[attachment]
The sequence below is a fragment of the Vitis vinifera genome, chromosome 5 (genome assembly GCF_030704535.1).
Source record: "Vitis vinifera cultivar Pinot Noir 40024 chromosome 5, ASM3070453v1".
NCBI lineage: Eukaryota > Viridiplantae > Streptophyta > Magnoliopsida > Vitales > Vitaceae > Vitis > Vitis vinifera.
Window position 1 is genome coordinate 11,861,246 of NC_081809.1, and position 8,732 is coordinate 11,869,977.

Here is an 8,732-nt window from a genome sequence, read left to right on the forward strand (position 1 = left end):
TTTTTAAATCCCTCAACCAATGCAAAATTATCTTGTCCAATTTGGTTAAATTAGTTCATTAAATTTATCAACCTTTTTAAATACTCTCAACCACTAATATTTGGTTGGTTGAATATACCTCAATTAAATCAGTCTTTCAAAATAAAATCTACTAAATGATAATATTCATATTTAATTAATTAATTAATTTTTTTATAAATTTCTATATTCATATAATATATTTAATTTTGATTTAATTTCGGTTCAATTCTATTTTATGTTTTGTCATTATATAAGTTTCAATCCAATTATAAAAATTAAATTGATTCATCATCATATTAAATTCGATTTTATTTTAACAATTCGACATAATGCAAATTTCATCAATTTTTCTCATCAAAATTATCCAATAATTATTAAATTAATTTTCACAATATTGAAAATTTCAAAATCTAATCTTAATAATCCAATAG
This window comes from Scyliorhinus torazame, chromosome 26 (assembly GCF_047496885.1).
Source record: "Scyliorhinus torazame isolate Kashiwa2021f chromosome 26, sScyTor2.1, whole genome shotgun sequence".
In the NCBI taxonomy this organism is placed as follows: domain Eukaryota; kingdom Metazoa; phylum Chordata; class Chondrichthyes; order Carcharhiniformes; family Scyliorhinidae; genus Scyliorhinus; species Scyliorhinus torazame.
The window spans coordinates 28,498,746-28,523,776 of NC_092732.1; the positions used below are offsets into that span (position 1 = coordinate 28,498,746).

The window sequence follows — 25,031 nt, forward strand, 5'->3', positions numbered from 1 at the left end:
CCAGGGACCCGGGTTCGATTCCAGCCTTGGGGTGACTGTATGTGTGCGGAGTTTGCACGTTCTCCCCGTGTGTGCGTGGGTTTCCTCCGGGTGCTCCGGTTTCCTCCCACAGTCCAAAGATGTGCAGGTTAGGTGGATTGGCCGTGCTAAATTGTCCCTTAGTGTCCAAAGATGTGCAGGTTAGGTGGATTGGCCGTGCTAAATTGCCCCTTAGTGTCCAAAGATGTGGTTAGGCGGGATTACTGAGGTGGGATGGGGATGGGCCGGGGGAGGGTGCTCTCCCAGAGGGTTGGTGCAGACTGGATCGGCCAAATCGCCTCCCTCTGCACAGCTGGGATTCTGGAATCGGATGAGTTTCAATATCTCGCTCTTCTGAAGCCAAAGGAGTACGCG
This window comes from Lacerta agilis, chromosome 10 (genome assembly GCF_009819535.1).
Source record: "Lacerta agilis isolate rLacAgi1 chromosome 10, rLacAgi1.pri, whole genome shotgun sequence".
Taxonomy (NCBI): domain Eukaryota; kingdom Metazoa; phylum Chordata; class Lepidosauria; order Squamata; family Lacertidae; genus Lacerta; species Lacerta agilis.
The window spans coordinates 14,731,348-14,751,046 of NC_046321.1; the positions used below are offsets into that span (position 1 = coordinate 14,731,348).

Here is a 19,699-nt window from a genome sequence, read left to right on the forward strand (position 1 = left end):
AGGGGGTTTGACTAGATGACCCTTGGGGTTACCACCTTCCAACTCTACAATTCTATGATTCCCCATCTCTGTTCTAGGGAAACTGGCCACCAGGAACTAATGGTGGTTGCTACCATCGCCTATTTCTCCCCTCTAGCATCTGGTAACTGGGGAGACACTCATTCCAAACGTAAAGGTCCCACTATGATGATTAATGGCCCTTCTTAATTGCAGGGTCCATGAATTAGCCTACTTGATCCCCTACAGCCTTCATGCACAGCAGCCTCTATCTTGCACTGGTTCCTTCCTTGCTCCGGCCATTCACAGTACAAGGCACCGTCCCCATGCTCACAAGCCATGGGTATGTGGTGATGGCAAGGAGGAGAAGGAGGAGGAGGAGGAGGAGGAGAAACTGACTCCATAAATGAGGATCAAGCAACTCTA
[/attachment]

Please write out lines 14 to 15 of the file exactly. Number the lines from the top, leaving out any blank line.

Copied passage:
Source record: "Lacerta agilis isolate rLacAgi1 chromosome 10, rLacAgi1.pri, whole genome shotgun sequence".
Taxonomy (NCBI): domain Eukaryota; kingdom Metazoa; phylum Chordata; class Lepidosauria; order Squamata; family Lacertidae; genus Lacerta; species Lacerta agilis.